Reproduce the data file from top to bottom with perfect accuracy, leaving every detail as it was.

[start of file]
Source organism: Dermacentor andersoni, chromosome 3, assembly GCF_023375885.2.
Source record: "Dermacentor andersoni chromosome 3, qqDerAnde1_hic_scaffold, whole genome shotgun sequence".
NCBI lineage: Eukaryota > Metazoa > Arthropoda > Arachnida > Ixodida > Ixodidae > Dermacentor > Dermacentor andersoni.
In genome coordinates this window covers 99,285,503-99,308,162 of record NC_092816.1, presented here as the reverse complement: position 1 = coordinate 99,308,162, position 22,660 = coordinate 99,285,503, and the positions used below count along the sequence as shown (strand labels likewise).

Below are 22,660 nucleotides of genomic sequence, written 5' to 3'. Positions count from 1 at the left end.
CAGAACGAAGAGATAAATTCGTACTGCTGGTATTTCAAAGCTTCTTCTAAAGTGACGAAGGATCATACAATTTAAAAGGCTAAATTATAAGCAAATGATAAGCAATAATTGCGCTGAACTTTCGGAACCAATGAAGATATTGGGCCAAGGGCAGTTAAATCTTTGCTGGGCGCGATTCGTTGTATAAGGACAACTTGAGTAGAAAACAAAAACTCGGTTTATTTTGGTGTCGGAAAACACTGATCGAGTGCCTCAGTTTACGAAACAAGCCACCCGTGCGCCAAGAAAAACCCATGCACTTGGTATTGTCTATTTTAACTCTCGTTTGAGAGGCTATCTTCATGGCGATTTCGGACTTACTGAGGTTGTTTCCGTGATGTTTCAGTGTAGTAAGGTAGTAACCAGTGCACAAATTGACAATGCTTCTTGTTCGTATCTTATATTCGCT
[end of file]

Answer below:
Source organism: Dermacentor andersoni, chromosome 3, assembly GCF_023375885.2.
Source record: "Dermacentor andersoni chromosome 3, qqDerAnde1_hic_scaffold, whole genome shotgun sequence".
NCBI lineage: Eukaryota > Metazoa > Arthropoda > Arachnida > Ixodida > Ixodidae > Dermacentor > Dermacentor andersoni.
In genome coordinates this window covers 99,285,503-99,308,162 of record NC_092816.1, presented here as the reverse complement: position 1 = coordinate 99,308,162, position 22,660 = coordinate 99,285,503, and the positions used below count along the sequence as shown (strand labels likewise).

Below are 22,660 nucleotides of genomic sequence, written 5' to 3'. Positions count from 1 at the left end.
CAGAACGAAGAGATAAATTCGTACTGCTGGTATTTCAAAGCTTCTTCTAAAGTGACGAAGGATCATACAATTTAAAAGGCTAAATTATAAGCAAATGATAAGCAATAATTGCGCTGAACTTTCGGAACCAATGAAGATATTGGGCCAAGGGCAGTTAAATCTTTGCTGGGCGCGATTCGTTGTATAAGGACAACTTGAGTAGAAAACAAAAACTCGGTTTATTTTGGTGTCGGAAAACACTGATCGAGTGCCTCAGTTTACGAAACAAGCCACCCGTGCGCCAAGAAAAACCCATGCACTTGGTATTGTCTATTTTAACTCTCGTTTGAGAGGCTATCTTCATGGCGATTTCGGACTTACTGAGGTTGTTTCCGTGATGTTTCAGTGTAGTAAGGTAGTAACCAGTGCACAAATTGACAATGCTTCTTGTTCGTATCTTATATTCGCT